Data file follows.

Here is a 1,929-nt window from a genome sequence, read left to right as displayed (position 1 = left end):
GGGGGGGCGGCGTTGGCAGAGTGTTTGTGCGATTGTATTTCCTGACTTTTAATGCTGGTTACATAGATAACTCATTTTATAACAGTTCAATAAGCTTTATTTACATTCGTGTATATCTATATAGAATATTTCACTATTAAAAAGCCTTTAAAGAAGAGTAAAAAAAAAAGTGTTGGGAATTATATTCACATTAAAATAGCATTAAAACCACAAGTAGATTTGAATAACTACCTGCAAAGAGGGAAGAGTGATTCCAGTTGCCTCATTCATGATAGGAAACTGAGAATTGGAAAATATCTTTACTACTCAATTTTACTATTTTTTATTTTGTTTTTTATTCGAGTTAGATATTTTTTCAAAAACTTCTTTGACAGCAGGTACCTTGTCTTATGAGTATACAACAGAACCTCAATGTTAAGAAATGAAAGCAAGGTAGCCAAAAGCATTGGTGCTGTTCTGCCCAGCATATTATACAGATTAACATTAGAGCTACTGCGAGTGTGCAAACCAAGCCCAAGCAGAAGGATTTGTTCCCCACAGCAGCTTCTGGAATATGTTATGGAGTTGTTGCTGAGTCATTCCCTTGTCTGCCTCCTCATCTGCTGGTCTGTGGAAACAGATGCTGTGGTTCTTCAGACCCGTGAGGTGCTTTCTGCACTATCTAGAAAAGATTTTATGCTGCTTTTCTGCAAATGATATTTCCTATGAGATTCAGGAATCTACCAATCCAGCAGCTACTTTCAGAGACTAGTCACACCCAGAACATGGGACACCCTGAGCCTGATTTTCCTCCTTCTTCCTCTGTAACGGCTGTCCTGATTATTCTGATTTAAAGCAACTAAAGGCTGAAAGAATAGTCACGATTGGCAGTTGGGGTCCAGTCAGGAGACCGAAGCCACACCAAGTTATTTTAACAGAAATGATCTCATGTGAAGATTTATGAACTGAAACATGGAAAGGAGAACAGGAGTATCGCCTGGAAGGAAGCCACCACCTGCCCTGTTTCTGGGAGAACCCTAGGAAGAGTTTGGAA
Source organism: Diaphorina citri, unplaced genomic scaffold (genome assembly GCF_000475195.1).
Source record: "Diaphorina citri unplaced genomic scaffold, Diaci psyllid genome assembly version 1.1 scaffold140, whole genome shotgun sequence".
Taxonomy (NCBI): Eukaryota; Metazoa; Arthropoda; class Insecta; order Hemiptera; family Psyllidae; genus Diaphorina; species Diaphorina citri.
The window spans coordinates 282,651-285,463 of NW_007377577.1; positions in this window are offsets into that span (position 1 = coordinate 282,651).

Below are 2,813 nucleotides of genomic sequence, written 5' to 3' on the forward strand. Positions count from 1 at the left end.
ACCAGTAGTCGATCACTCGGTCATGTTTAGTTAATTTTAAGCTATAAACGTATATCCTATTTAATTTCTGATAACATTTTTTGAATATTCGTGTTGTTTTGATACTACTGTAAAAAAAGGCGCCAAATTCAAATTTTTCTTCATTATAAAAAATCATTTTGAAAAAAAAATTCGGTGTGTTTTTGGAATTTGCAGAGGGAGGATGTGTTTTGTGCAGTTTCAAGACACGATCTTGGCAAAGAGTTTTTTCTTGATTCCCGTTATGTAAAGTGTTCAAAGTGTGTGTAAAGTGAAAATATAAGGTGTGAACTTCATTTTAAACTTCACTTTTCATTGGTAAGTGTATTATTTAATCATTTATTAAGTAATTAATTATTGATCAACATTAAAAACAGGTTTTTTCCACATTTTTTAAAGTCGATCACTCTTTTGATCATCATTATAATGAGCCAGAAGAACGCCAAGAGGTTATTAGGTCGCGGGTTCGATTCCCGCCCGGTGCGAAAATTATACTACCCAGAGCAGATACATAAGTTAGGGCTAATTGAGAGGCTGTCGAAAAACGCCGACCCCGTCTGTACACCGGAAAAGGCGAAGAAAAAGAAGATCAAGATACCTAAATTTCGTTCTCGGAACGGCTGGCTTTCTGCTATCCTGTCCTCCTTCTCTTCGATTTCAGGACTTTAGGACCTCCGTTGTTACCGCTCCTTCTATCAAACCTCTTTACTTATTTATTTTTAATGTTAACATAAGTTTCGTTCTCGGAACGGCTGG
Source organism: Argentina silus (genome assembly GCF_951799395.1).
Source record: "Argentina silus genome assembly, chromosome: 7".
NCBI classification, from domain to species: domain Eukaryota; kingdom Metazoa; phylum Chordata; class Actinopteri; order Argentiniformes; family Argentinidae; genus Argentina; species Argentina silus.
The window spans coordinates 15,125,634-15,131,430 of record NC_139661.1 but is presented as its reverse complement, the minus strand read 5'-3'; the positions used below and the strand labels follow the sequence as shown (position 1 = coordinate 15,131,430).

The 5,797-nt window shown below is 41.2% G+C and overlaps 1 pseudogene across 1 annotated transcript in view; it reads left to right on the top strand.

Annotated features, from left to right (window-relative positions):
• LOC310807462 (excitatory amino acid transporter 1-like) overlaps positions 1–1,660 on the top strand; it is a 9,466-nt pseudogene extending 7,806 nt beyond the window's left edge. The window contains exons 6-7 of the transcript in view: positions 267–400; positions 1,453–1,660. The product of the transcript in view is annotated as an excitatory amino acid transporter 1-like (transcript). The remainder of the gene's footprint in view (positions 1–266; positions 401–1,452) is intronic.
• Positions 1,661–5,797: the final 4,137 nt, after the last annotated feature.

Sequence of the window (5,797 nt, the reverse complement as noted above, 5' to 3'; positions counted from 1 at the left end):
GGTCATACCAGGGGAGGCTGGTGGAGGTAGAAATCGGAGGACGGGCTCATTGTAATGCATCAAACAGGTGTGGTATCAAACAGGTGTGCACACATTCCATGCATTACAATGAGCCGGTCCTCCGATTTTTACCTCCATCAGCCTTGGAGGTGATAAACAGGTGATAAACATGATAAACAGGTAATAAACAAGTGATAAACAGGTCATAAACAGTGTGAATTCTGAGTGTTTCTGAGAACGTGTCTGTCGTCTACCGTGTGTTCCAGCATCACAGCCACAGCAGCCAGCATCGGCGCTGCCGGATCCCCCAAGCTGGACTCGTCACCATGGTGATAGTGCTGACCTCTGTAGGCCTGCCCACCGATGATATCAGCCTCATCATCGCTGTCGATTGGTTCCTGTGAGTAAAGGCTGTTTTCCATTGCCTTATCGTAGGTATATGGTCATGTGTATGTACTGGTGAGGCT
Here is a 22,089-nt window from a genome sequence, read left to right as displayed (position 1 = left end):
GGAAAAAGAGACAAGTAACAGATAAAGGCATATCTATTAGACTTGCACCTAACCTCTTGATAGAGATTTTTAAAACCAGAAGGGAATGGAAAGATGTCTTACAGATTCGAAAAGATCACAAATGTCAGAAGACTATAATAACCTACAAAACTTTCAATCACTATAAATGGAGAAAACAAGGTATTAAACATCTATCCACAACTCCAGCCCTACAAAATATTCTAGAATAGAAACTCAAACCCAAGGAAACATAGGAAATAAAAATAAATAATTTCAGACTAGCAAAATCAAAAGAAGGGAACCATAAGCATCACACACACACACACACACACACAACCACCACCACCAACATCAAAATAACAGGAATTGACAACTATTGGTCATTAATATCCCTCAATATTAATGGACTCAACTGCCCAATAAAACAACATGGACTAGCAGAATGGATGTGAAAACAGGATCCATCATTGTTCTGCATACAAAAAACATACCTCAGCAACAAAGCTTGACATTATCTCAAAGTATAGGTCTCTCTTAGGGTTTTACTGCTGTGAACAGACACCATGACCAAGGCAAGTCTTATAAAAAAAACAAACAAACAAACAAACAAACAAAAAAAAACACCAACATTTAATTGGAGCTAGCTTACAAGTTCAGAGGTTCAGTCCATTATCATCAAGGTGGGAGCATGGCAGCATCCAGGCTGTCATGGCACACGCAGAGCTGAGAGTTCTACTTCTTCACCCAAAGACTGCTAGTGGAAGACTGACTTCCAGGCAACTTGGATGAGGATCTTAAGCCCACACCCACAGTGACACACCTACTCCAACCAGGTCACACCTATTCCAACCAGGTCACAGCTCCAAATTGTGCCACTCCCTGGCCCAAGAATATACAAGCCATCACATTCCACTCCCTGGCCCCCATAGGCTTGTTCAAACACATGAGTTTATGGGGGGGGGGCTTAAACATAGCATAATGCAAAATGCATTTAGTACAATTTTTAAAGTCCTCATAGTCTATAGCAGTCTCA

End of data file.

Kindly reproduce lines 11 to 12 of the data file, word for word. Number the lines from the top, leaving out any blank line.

NCBI classification, from domain to species: domain Eukaryota; kingdom Metazoa; phylum Chordata; class Actinopteri; order Argentiniformes; family Argentinidae; genus Argentina; species Argentina silus.
The window spans coordinates 15,125,634-15,131,430 of record NC_139661.1 but is presented as its reverse complement, the minus strand read 5'-3'; the positions used below and the strand labels follow the sequence as shown (position 1 = coordinate 15,131,430).